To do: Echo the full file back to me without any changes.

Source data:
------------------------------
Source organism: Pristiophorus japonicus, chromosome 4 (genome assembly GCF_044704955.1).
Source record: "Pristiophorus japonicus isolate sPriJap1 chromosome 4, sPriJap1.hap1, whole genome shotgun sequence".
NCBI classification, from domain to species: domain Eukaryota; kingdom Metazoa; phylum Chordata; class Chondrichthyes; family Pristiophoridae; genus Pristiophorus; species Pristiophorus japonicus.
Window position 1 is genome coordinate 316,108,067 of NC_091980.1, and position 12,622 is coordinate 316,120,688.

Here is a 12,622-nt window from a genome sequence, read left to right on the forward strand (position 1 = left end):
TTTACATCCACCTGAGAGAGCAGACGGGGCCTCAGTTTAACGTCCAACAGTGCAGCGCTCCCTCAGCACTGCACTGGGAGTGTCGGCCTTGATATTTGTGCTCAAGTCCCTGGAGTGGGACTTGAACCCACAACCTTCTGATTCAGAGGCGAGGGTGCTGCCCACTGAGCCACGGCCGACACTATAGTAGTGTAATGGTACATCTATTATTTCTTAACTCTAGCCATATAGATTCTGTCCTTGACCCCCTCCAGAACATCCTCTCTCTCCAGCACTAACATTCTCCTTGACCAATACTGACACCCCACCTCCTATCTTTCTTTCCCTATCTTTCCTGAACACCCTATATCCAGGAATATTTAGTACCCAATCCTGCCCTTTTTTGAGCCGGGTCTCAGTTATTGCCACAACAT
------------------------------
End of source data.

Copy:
Source organism: Pristiophorus japonicus, chromosome 4 (genome assembly GCF_044704955.1).
Source record: "Pristiophorus japonicus isolate sPriJap1 chromosome 4, sPriJap1.hap1, whole genome shotgun sequence".
NCBI classification, from domain to species: domain Eukaryota; kingdom Metazoa; phylum Chordata; class Chondrichthyes; family Pristiophoridae; genus Pristiophorus; species Pristiophorus japonicus.
Window position 1 is genome coordinate 316,108,067 of NC_091980.1, and position 12,622 is coordinate 316,120,688.

Here is a 12,622-nt window from a genome sequence, read left to right on the forward strand (position 1 = left end):
TTTACATCCACCTGAGAGAGCAGACGGGGCCTCAGTTTAACGTCCAACAGTGCAGCGCTCCCTCAGCACTGCACTGGGAGTGTCGGCCTTGATATTTGTGCTCAAGTCCCTGGAGTGGGACTTGAACCCACAACCTTCTGATTCAGAGGCGAGGGTGCTGCCCACTGAGCCACGGCCGACACTATAGTAGTGTAATGGTACATCTATTATTTCTTAACTCTAGCCATATAGATTCTGTCCTTGACCCCCTCCAGAACATCCTCTCTCTCCAGCACTAACATTCTCCTTGACCAATACTGACACCCCACCTCCTATCTTTCTTTCCCTATCTTTCCTGAACACCCTATATCCAGGAATATTTAGTACCCAATCCTGCCCTTTTTTGAGCCGGGTCTCAGTTATTGCCACAACAT